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Hoteliers pledge free lodgings to support Ho Chi Minh City’s struggle against COVID-19

Hoteliers pledge free lodgings to support Ho Chi Minh City’s struggle against COVID-19

Tuesday, July 13, 2021, 11:01 GMT+7
Hoteliers pledge free lodgings to support Ho Chi Minh City’s struggle against COVID-19
Dinh Quoc Huy (left) and Nguyen Tuan Khoi (right) in front of their community shelter at Ambassador Hotel in District 1, Ho Chi Minh City. Photo: Tien Vu / Tuoi Tre

Two hoteliers in Ho Chi Minh City have offered to house the needy as well as frontline workers in their joint venture Ambassador Hotel as a gesture of support for the city’s uphill battle against the coronavirus. 

Located in the downtown neighborhood of District 1, Ambassador Hotel is dedicating its whole lodging area — with 61 double-bed units — to disadvantaged working-class people, as well as doctors, police officers, reporters, soldiers, and volunteers who are combating COVID-19 on the frontline.

Dubbed the ‘community hotel,' the charitable initiative was started by Nguyen Tuan Khoi, 38, and Dinh Quoc Huy, 35, the co-owners of the hotel, who wish to do their part in the city’s common effort to push back the epidemic.

A household name in the philanthropist community, Khoi has launched many efforts over the past years to encourage blood donation, sell fresh produce for vulnerable farmers, and distribute food to the needy.

Discussing with Tuoi Tre (Youth) newspaper, Khoi revealed that he has organized community fridges to take care of the coronavirus-hit people in Ho Chi Minh City since the epidemic’s impact in Vietnam starts to take a toll in early 2020. 

As the world starts to put up a fight with the disease, Khoi noticed the emergence of the ‘community hotel’ model in the United States, where local authorities rent out hotels and provide them as free lodgings to the homeless as a tactic to reduce transmission risks in the community.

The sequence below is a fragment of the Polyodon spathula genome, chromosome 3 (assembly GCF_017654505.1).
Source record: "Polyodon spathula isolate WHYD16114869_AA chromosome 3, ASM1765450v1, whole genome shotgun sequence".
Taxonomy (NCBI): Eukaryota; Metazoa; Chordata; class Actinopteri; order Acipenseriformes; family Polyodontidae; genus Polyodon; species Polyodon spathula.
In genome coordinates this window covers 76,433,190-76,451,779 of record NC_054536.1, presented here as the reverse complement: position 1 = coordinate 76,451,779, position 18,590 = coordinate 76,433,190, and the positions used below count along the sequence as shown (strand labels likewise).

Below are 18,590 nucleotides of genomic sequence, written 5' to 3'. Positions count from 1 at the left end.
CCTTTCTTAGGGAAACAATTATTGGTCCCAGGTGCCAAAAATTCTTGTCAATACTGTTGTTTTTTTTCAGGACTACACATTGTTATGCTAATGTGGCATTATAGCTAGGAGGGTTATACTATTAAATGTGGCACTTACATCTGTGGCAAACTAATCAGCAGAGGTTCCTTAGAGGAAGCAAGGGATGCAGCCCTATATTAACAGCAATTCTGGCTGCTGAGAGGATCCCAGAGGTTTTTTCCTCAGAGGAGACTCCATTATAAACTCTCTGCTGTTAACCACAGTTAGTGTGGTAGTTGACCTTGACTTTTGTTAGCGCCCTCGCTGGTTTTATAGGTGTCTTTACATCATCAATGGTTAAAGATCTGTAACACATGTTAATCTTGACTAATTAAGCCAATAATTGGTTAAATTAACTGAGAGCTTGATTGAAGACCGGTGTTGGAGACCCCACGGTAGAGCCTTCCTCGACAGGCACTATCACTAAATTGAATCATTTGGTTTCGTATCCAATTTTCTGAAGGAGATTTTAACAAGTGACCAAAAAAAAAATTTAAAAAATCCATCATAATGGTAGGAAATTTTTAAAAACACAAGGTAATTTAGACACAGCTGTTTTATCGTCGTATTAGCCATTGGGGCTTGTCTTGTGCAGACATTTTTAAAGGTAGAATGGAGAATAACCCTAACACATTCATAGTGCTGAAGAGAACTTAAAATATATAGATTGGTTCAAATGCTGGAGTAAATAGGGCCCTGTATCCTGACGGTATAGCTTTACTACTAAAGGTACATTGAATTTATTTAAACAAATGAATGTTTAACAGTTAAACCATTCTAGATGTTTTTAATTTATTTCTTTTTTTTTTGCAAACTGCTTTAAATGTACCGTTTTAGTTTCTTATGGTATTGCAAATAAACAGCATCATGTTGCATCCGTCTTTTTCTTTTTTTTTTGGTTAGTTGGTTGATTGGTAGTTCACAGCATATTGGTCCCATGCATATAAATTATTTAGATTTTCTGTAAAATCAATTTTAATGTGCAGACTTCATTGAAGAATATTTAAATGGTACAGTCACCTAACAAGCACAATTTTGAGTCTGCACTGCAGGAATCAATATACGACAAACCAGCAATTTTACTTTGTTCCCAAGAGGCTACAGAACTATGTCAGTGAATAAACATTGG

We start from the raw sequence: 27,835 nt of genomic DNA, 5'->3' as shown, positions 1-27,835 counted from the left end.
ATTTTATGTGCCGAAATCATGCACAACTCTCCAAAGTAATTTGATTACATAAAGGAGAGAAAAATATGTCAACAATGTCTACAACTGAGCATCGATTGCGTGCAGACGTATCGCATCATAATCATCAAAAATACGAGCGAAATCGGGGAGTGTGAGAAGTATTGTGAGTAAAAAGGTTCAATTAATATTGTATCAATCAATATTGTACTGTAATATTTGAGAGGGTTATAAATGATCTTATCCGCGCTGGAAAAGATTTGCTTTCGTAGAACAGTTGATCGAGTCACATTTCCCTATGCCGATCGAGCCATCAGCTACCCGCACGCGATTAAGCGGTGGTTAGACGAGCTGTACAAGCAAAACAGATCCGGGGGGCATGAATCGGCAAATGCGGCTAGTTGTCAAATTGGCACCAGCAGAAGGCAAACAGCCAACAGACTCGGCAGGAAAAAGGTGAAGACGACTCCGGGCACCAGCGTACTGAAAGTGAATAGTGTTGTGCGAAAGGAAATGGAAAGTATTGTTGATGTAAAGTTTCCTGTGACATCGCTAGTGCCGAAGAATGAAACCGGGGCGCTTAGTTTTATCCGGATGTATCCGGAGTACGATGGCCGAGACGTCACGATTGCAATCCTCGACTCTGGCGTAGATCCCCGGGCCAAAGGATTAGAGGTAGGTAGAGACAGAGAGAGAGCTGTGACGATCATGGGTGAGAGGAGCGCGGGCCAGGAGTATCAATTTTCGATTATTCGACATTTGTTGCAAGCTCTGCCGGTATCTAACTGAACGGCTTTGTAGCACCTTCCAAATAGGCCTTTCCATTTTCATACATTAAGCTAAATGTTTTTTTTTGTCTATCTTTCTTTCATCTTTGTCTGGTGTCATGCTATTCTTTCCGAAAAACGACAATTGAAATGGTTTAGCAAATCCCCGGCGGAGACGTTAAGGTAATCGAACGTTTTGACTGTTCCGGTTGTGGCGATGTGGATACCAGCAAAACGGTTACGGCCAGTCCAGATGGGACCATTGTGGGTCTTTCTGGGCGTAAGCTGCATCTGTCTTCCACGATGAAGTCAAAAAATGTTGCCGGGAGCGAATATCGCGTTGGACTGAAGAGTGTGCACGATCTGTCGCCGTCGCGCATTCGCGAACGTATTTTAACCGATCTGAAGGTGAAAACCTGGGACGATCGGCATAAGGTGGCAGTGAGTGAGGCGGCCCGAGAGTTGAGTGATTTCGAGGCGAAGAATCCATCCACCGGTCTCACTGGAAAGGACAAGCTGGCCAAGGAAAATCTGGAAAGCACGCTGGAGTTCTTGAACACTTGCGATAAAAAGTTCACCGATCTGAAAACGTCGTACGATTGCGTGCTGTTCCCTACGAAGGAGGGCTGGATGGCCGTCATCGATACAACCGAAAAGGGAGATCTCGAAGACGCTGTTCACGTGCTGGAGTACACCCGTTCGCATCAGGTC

He saw a possibility to replicate the model in Ho Chi Minh City, as many frontliners and philanthropists, including himself, find it hard to return home after being exposed to high infection risks while doing medical tasks or charity work. 

“There are times that I shy away from my apartment after finding symptoms of coughing and fever on myself,” he said.

"My colleagues are also put in a tough position, as they also face considerable risk of infection after coming into contact with me.”

Considering the situation, he decided to repurpose his hotel as a gratis apartment building for frontline workers and volunteers in Ho Chi Minh City.

Ambassador Hotel in District 1 of Ho Chi Minh City. Photo: Tien Vu / Tuoi Tre.

Ambassador Hotel in District 1, Ho Chi Minh City. Photo: Tien Vu / Tuoi Tre

Over the past months, the COVID-19 situation in Ho Chi Minh City has gone for the worse, with case counts climbing steeply and having reached over 15,000 as of Tuesday. 

Acknowledging the immense threats, Khoi’s community hotel has been upholding strict safety policy, which includes mandatory medical declaration and adherence to epidemic prevention guidelines from the Ministry of Health. 

All entrants are required to present their IDs, while tenants are encouraged to sign up for vaccination as early as possible. 

The premises are also housing foreigners who are stranded in Vietnam due to the border closure mandate that was introduced in March 2020.

Huy, Khoi’s business partner, pointed to the story of a Thai businessman who has been staying at Ambassador Hotel for free since last year after his ventures in Vietnam went sour due to the pandemic. 

Huy has also been working to support the Thai citizen, as well as other struggling people at the community hotel after being asked to help with Khoi’s charitable cause.

“Khoi has inspired me to pursue philanthropy work for the community,” he stated.

Supplied photo shows Nguyen Tuan Khoi, a philanthropist and entrepreneur who supports coronavirus-hit communities in Ho Chi Minh City.

A supplied photo shows Nguyen Tuan Khoi, a philanthropist and entrepreneur who supports coronavirus-hit communities in Ho Chi Minh City.

The pandemic also had him struggling, but as Huy sees it, anyone in the hospitality sector is going through the same conundrum or worse. 

“At this point, I only focus on helping the community in whatever aspects I’m able to,” he said.

“As an entrepreneur, I sure want to prioritize profits.

“However, I am a citizen of Saigon as well.

"If the city caves in, I would not be able to do business anymore.”

He looks forward to scaling the model to other locales in Vietnam.

“Of late, hotels in Vietnam have been left vacant en masse due to low travel demand, and to leave them that way is such a waste,” he said.

“The community hotel initiative would tie these resources and demands together to help us go through these tough times.”

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